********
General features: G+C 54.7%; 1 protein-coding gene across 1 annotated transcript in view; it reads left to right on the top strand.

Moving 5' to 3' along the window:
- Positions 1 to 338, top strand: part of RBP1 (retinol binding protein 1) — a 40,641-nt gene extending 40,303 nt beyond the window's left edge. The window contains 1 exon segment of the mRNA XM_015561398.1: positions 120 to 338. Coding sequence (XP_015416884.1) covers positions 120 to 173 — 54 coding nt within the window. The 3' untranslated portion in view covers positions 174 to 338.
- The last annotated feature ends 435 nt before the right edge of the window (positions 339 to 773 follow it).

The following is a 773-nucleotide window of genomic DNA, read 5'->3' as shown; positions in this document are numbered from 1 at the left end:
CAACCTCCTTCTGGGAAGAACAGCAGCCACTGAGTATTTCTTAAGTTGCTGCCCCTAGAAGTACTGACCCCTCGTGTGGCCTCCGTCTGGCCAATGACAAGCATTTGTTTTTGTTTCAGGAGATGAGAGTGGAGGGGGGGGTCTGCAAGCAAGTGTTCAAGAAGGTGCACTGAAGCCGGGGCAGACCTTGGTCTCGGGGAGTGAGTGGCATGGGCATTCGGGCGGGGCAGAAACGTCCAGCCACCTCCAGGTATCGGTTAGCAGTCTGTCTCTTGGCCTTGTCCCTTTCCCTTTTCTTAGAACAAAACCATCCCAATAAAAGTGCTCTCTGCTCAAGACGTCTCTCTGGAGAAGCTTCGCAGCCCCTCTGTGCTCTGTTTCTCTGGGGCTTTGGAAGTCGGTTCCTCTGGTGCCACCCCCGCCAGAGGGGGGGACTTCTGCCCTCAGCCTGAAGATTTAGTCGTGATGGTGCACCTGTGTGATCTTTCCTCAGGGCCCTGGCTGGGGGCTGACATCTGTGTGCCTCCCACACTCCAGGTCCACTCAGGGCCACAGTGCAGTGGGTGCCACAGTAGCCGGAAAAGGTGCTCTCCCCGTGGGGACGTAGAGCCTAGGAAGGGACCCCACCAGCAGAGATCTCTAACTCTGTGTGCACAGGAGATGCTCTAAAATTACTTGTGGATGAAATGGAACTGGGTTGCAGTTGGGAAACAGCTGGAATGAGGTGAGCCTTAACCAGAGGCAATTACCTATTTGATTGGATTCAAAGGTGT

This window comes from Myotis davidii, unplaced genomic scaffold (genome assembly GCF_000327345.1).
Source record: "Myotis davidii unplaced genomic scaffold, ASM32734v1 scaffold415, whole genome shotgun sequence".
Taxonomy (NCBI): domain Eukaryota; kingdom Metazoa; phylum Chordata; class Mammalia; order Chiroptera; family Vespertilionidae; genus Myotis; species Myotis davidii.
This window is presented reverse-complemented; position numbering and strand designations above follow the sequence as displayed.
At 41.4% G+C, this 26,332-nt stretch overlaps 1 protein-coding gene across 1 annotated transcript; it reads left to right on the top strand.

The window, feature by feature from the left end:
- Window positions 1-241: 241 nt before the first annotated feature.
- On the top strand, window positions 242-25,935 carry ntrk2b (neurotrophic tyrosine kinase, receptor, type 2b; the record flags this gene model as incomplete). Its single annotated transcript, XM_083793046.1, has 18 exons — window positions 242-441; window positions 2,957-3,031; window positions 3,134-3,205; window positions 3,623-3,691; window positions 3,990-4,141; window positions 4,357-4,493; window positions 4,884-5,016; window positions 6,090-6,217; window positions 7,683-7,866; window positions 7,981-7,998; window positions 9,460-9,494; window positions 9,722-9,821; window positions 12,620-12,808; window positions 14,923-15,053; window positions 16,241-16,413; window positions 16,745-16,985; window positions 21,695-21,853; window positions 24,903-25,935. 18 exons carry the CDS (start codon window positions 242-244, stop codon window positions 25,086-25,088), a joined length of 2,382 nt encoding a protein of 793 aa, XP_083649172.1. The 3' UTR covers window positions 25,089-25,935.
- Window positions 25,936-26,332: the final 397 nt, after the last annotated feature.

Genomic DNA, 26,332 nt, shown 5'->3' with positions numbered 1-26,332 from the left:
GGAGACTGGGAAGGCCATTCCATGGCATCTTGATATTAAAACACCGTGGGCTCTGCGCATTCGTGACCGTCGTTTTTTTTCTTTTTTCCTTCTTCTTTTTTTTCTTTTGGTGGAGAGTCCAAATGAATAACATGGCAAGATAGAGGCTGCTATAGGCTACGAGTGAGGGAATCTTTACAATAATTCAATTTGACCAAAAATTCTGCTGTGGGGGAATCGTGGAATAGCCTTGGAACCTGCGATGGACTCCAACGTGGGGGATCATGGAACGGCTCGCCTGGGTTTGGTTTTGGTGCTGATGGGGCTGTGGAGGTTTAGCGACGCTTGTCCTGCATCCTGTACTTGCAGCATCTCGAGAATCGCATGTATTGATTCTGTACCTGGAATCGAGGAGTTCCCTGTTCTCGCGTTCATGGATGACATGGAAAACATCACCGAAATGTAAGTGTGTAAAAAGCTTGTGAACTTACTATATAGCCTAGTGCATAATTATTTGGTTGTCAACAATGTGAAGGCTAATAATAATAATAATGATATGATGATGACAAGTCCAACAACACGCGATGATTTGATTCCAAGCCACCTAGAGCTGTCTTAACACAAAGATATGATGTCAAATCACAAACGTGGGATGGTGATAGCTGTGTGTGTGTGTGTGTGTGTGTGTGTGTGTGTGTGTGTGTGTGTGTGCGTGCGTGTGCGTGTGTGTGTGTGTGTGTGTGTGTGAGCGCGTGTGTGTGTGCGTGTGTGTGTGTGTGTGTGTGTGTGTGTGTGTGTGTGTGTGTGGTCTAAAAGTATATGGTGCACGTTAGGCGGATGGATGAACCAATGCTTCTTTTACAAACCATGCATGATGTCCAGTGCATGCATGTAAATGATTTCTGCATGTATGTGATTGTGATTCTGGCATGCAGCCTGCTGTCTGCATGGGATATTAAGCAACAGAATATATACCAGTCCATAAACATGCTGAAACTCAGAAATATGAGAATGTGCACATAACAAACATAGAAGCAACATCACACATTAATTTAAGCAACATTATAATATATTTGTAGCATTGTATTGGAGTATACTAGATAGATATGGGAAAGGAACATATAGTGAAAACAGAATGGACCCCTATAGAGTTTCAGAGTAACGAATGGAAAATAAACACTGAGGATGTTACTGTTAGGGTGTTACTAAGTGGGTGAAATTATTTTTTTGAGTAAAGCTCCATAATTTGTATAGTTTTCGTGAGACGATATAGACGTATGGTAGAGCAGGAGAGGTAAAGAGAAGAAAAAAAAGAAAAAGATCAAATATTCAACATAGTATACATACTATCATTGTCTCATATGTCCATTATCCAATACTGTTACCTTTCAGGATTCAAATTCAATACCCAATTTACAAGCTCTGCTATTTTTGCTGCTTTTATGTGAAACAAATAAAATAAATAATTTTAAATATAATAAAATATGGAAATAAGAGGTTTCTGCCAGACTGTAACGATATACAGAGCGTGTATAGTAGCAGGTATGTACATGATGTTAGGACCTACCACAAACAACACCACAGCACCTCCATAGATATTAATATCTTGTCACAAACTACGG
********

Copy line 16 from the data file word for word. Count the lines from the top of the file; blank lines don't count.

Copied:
Genomic DNA, 26,332 nt, shown 5'->3' with positions numbered 1-26,332 from the left: